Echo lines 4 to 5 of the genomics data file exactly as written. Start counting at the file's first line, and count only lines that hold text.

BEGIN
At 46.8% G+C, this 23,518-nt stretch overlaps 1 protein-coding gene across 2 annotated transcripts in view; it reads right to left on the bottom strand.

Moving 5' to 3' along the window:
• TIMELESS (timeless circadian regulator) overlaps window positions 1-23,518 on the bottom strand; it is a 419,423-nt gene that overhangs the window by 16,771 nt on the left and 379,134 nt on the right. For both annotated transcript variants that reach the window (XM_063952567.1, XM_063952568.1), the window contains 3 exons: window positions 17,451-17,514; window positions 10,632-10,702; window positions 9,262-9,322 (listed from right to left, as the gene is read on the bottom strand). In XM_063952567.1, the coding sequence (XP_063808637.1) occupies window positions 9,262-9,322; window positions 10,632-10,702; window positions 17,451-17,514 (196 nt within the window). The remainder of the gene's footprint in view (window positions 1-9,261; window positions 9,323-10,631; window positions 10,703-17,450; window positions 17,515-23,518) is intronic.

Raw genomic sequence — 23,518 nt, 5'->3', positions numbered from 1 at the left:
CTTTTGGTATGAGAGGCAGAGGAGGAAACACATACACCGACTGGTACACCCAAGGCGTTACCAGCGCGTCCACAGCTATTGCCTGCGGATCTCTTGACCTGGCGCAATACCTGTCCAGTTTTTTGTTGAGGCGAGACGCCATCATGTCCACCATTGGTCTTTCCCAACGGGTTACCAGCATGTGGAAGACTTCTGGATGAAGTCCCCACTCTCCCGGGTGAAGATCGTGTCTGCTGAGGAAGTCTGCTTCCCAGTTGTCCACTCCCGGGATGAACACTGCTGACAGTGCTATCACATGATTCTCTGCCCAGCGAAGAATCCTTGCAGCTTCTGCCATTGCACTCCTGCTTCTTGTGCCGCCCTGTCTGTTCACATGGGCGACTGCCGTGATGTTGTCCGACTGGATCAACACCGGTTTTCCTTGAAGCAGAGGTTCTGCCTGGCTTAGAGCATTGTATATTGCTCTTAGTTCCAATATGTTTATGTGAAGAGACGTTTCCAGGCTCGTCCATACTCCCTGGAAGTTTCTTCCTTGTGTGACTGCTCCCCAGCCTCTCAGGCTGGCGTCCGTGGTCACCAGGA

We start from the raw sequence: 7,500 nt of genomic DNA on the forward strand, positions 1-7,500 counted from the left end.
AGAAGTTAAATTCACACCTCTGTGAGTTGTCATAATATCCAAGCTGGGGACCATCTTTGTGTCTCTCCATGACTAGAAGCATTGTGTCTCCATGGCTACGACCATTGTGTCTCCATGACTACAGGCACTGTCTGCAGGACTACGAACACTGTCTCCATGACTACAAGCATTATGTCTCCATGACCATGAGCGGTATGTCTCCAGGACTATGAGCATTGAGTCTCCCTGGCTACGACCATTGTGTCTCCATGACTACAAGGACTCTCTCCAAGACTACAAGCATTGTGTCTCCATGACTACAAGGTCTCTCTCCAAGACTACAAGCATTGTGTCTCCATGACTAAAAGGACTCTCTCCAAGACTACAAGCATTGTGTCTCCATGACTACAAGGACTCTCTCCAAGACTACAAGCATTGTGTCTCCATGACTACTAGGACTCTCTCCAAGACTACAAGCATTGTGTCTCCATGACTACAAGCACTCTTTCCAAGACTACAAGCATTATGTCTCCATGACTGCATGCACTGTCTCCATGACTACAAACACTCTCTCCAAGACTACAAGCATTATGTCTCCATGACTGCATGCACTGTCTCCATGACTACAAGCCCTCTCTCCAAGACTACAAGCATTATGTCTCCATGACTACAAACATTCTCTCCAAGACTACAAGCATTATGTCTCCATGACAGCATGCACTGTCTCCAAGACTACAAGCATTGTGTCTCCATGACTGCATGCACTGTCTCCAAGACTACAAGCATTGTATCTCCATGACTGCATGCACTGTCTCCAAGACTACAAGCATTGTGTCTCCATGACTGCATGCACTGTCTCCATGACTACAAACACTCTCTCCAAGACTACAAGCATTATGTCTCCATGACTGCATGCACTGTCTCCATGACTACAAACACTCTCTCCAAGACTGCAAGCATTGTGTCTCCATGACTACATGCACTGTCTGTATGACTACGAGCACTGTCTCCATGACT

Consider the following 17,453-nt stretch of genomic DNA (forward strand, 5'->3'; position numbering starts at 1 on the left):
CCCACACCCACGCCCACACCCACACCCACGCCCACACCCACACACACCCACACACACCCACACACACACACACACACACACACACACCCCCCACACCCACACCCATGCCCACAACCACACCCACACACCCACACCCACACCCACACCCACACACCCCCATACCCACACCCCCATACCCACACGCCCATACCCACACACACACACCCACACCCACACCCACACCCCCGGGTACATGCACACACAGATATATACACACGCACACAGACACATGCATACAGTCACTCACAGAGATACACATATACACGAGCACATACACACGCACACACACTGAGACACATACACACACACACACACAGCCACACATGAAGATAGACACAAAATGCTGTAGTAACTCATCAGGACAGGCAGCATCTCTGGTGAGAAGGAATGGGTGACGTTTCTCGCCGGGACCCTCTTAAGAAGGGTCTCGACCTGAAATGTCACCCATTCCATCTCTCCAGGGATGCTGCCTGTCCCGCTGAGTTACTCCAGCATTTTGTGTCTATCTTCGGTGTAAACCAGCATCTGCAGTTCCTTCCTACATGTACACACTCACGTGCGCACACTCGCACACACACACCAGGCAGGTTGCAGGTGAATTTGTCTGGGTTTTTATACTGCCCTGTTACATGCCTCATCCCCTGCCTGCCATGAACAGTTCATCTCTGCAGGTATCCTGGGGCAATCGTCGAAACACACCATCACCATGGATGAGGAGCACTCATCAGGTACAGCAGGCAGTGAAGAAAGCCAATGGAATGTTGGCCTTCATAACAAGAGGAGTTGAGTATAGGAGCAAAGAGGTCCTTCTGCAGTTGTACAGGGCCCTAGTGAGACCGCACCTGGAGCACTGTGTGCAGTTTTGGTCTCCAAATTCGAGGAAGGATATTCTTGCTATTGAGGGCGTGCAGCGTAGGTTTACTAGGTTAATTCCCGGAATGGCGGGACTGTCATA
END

Raw genomic sequence — 23,518 nt, 5'->3', positions numbered from 1 at the left:
CTTTTGGTATGAGAGGCAGAGGAGGAAACACATACACCGACTGGTACACCCAAGGCGTTACCAGCGCGTCCACAGCTATTGCCTGCGGATCTCTTGACCTGGCGCAATACCTGTCCAGTTTTTTGTTGAGGCGAGACGCCATCATGTCCACCATTGGTCTTTCCCAACGGGTTACCAGCATGTGGAAGACTTCTGGATGAAGTCCCCACTCTCCCGGGTGAAGATCGTGTCTGCTGAGGAAGTCTGCTTCCCAGTTGTCCACTCCCGGGATGAACACTGCTGACAGTGCTATCACATGATTCTCTGCCCAGCGAAGAATCCTTGCAGCTTCTGCCATTGCACTCCTGCTTCTTGTGCCGCCCTGTCTGTTCACATGGGCGACTGCCGTGATGTTGTCCGACTGGATCAACACCGGTTTTCCTTGAAGCAGAGGTTCTGCCTGGCTTAGAGCATTGTATATTGCTCTTAGTTCCAATATGTTTATGTGAAGAGACGTTTCCAGGCTCGTCCATACTCCCTGGAAGTTTCTTCCTTGTGTGACTGCTCCCCAGCCTCTCAGGCTGGCGTCCGTGGTCACCAGGA